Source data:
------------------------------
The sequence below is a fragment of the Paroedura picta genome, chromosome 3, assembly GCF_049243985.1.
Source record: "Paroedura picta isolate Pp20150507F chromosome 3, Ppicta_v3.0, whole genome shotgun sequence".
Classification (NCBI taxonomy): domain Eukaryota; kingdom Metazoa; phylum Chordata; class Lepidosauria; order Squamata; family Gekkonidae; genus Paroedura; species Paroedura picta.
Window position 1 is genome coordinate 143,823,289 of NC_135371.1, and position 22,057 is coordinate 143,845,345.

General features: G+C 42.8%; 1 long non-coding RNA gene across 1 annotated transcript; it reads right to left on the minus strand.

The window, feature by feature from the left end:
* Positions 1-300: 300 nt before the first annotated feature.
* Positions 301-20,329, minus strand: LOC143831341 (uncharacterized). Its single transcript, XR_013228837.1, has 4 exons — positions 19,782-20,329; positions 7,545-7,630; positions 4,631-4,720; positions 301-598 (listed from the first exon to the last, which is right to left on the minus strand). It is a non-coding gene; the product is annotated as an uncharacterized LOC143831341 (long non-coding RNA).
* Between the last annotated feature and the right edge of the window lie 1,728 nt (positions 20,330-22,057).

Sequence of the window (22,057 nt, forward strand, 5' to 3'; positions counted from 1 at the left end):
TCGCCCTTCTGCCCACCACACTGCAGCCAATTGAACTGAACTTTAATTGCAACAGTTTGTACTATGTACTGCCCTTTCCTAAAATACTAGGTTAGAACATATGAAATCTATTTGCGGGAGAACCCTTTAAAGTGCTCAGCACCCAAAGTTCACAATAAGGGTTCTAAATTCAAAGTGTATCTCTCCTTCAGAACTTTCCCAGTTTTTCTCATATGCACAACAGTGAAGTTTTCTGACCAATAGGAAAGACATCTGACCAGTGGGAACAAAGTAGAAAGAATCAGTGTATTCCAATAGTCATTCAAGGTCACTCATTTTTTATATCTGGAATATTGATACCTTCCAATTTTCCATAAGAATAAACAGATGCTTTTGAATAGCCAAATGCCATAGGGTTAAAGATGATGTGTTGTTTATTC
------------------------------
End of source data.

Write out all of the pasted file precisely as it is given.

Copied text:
The sequence below is a fragment of the Paroedura picta genome, chromosome 3, assembly GCF_049243985.1.
Source record: "Paroedura picta isolate Pp20150507F chromosome 3, Ppicta_v3.0, whole genome shotgun sequence".
Classification (NCBI taxonomy): domain Eukaryota; kingdom Metazoa; phylum Chordata; class Lepidosauria; order Squamata; family Gekkonidae; genus Paroedura; species Paroedura picta.
Window position 1 is genome coordinate 143,823,289 of NC_135371.1, and position 22,057 is coordinate 143,845,345.

General features: G+C 42.8%; 1 long non-coding RNA gene across 1 annotated transcript; it reads right to left on the minus strand.

The window, feature by feature from the left end:
* Positions 1-300: 300 nt before the first annotated feature.
* Positions 301-20,329, minus strand: LOC143831341 (uncharacterized). Its single transcript, XR_013228837.1, has 4 exons — positions 19,782-20,329; positions 7,545-7,630; positions 4,631-4,720; positions 301-598 (listed from the first exon to the last, which is right to left on the minus strand). It is a non-coding gene; the product is annotated as an uncharacterized LOC143831341 (long non-coding RNA).
* Between the last annotated feature and the right edge of the window lie 1,728 nt (positions 20,330-22,057).

Sequence of the window (22,057 nt, forward strand, 5' to 3'; positions counted from 1 at the left end):
TCGCCCTTCTGCCCACCACACTGCAGCCAATTGAACTGAACTTTAATTGCAACAGTTTGTACTATGTACTGCCCTTTCCTAAAATACTAGGTTAGAACATATGAAATCTATTTGCGGGAGAACCCTTTAAAGTGCTCAGCACCCAAAGTTCACAATAAGGGTTCTAAATTCAAAGTGTATCTCTCCTTCAGAACTTTCCCAGTTTTTCTCATATGCACAACAGTGAAGTTTTCTGACCAATAGGAAAGACATCTGACCAGTGGGAACAAAGTAGAAAGAATCAGTGTATTCCAATAGTCATTCAAGGTCACTCATTTTTTATATCTGGAATATTGATACCTTCCAATTTTCCATAAGAATAAACAGATGCTTTTGAATAGCCAAATGCCATAGGGTTAAAGATGATGTGTTGTTTATTC